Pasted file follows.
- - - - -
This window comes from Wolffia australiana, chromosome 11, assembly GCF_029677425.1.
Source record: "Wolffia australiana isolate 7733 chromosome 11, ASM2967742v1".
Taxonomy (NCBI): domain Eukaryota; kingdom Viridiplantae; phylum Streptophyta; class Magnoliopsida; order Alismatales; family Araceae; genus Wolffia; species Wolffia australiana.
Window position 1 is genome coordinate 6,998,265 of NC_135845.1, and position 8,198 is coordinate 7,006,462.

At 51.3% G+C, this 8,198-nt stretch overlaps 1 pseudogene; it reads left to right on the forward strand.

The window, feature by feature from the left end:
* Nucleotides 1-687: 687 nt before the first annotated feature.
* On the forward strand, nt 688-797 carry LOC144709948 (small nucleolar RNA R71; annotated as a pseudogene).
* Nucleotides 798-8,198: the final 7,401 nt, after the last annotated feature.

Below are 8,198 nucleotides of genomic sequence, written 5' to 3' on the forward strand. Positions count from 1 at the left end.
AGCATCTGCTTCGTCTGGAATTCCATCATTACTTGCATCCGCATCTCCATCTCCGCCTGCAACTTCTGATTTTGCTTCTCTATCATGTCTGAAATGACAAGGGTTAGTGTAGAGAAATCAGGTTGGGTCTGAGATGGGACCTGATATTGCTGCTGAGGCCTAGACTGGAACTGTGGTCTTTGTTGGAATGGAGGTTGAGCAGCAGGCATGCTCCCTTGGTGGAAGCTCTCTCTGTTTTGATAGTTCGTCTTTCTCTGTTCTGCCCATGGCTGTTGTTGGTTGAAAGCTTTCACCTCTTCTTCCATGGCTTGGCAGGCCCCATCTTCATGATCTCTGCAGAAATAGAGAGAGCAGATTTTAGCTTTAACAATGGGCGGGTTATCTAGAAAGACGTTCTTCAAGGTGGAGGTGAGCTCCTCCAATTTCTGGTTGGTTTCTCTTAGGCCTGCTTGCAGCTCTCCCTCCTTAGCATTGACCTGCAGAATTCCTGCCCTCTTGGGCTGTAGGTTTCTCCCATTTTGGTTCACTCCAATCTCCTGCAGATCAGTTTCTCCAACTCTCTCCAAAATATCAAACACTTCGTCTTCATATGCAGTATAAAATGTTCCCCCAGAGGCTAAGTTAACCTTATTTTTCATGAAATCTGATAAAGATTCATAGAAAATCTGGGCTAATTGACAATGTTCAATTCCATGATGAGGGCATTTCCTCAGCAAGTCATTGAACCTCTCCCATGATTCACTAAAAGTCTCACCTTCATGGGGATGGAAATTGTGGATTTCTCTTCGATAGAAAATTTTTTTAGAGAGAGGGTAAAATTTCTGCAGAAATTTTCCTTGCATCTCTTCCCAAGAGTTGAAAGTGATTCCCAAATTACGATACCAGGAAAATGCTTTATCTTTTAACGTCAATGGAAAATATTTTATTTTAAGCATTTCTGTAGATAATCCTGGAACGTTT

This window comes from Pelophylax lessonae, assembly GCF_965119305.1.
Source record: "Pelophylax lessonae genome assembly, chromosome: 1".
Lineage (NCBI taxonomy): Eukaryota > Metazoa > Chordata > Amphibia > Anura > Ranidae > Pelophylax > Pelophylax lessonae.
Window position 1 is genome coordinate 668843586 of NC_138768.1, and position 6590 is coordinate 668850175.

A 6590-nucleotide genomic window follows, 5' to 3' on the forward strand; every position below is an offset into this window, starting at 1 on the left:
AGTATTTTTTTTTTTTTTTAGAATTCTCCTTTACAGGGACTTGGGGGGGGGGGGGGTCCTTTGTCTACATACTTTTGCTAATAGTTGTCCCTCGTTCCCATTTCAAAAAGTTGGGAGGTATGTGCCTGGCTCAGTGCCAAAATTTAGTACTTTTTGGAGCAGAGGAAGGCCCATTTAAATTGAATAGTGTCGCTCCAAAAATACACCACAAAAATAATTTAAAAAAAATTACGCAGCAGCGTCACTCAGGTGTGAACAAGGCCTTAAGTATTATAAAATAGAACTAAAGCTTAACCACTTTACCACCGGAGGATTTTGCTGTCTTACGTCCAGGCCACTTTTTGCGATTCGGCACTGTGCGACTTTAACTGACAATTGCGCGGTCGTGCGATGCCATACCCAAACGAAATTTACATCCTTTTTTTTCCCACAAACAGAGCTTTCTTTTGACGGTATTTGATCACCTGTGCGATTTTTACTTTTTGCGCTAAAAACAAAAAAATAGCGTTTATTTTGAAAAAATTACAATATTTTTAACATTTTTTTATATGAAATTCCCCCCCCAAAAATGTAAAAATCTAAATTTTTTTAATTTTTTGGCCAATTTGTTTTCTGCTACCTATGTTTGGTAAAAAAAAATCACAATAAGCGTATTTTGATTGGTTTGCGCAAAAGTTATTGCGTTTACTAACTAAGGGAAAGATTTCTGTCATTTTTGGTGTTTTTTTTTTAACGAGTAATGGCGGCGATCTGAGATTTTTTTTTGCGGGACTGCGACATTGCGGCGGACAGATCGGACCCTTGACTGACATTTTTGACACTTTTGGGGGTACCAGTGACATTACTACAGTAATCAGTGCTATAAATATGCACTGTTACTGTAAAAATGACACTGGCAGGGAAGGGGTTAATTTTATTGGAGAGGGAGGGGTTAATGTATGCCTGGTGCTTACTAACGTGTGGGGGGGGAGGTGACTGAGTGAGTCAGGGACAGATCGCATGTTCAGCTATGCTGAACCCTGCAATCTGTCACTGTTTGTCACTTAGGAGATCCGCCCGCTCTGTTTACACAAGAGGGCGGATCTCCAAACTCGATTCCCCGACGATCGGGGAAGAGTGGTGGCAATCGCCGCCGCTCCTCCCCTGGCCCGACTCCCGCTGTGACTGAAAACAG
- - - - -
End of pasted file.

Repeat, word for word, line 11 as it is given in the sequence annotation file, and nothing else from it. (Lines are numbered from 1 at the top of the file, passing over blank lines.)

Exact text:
AGCATCTGCTTCGTCTGGAATTCCATCATTACTTGCATCCGCATCTCCATCTCCGCCTGCAACTTCTGATTTTGCTTCTCTATCATGTCTGAAATGACAAGGGTTAGTGTAGAGAAATCAGGTTGGGTCTGAGATGGGACCTGATATTGCTGCTGAGGCCTAGACTGGAACTGTGGTCTTTGTTGGAATGGAGGTTGAGCAGCAGGCATGCTCCCTTGGTGGAAGCTCTCTCTGTTTTGATAGTTCGTCTTTCTCTGTTCTGCCCATGGCTGTTGTTGGTTGAAAGCTTTCACCTCTTCTTCCATGGCTTGGCAGGCCCCATCTTCATGATCTCTGCAGAAATAGAGAGAGCAGATTTTAGCTTTAACAATGGGCGGGTTATCTAGAAAGACGTTCTTCAAGGTGGAGGTGAGCTCCTCCAATTTCTGGTTGGTTTCTCTTAGGCCTGCTTGCAGCTCTCCCTCCTTAGCATTGACCTGCAGAATTCCTGCCCTCTTGGGCTGTAGGTTTCTCCCATTTTGGTTCACTCCAATCTCCTGCAGATCAGTTTCTCCAACTCTCTCCAAAATATCAAACACTTCGTCTTCATATGCAGTATAAAATGTTCCCCCAGAGGCTAAGTTAACCTTATTTTTCATGAAATCTGATAAAGATTCATAGAAAATCTGGGCTAATTGACAATGTTCAATTCCATGATGAGGGCATTTCCTCAGCAAGTCATTGAACCTCTCCCATGATTCACTAAAAGTCTCACCTTCATGGGGATGGAAATTGTGGATTTCTCTTCGATAGAAAATTTTTTTAGAGAGAGGGTAAAATTTCTGCAGAAATTTTCCTTGCATCTCTTCCCAAGAGTTGAAAGTGATTCCCAAATTACGATACCAGGAAAATGCTTTATCTTTTAACGTCAATGGAAAATATTTTATTTTAAGCATTTCTGTAGATAATCCTGGAACGTTT